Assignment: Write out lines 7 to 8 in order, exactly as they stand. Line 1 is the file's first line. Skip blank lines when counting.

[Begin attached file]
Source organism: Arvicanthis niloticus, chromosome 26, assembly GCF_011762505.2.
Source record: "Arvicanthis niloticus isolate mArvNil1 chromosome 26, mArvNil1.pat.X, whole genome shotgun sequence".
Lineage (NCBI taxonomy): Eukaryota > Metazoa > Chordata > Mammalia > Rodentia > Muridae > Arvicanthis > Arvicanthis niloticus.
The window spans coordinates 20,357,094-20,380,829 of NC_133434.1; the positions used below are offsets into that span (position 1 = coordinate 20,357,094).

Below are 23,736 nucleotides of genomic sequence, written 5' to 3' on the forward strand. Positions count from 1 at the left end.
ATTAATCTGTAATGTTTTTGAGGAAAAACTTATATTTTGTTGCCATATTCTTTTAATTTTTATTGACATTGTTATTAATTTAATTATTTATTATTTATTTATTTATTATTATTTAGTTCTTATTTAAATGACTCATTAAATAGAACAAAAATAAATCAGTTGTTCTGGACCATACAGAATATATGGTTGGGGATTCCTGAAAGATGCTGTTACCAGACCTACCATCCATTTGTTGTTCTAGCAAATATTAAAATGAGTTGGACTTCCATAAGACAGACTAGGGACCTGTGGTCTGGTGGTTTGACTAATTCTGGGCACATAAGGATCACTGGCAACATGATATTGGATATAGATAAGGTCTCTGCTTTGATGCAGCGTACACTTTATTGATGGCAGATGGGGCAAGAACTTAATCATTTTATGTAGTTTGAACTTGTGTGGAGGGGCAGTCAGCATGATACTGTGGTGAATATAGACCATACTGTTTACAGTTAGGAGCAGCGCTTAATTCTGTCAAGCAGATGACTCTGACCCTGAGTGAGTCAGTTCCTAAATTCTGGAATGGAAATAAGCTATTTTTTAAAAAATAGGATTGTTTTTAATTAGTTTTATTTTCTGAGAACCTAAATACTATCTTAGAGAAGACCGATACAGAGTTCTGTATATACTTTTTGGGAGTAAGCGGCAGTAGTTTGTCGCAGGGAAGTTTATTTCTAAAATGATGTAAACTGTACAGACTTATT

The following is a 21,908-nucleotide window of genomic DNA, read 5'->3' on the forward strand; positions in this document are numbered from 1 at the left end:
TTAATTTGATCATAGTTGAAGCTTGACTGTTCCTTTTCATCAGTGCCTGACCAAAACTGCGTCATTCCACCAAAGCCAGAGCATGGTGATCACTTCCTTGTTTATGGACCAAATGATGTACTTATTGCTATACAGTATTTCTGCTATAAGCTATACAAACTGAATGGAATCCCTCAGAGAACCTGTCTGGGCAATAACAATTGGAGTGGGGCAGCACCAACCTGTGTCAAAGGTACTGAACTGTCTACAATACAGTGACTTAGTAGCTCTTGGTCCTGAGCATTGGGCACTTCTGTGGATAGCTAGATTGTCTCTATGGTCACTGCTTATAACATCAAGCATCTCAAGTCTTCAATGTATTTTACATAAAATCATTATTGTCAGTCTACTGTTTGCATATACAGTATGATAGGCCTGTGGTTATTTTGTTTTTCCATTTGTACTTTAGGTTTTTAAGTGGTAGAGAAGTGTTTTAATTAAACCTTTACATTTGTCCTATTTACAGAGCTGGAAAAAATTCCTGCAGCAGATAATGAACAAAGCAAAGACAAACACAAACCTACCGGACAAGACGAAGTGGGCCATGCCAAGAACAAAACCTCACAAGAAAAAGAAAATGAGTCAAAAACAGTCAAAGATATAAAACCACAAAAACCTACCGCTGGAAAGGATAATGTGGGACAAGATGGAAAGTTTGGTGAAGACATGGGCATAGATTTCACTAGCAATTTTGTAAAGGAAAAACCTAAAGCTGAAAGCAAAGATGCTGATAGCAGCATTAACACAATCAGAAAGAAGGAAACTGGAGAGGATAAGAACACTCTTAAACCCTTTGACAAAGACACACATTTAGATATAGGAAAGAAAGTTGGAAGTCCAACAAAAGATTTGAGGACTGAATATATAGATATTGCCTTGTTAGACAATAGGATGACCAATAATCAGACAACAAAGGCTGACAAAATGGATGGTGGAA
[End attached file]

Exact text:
The following is a 21,908-nucleotide window of genomic DNA, read 5'->3' on the forward strand; positions in this document are numbered from 1 at the left end:
TTAATTTGATCATAGTTGAAGCTTGACTGTTCCTTTTCATCAGTGCCTGACCAAAACTGCGTCATTCCACCAAAGCCAGAGCATGGTGATCACTTCCTTGTTTATGGACCAAATGATGTACTTATTGCTATACAGTATTTCTGCTATAAGCTATACAAACTGAATGGAATCCCTCAGAGAACCTGTCTGGGCAATAACAATTGGAGTGGGGCAGCACCAACCTGTGTCAAAGGTACTGAACTGTCTACAATACAGTGACTTAGTAGCTCTTGGTCCTGAGCATTGGGCACTTCTGTGGATAGCTAGATTGTCTCTATGGTCACTGCTTATAACATCAAGCATCTCAAGTCTTCAATGTATTTTACATAAAATCATTATTGTCAGTCTACTGTTTGCATATACAGTATGATAGGCCTGTGGTTATTTTGTTTTTCCATTTGTACTTTAGGTTTTTAAGTGGTAGAGAAGTGTTTTAATTAAACCTTTACATTTGTCCTATTTACAGAGCTGGAAAAAATTCCTGCAGCAGATAATGAACAAAGCAAAGACAAACACAAACCTACCGGACAAGACGAAGTGGGCCATGCCAAGAACAAAACCTCACAAGAAAAAGAAAATGAGTCAAAAACAGTCAAAGATATAAAACCACAAAAACCTACCGCTGGAAAGGATAATGTGGGACAAGATGGAAAGTTTGGTGAAGACATGGGCATAGATTTCACTAGCAATTTTGTAAAGGAAAAACCTAAAGCTGAAAGCAAAGATGCTGATAGCAGCATTAACACAATCAGAAAGAAGGAAACTGGAGAGGATAAGAACACTCTTAAACCCTTTGACAAAGACACACATTTAGATATAGGAAAGAAAGTTGGAAGTCCAACAAAAGATTTGAGGACTGAATATATAGATATTGCCTTGTTAGACAATAGGATGACCAATAATCAGACAACAAAGGCTGACAAAATGGATGGTGGAA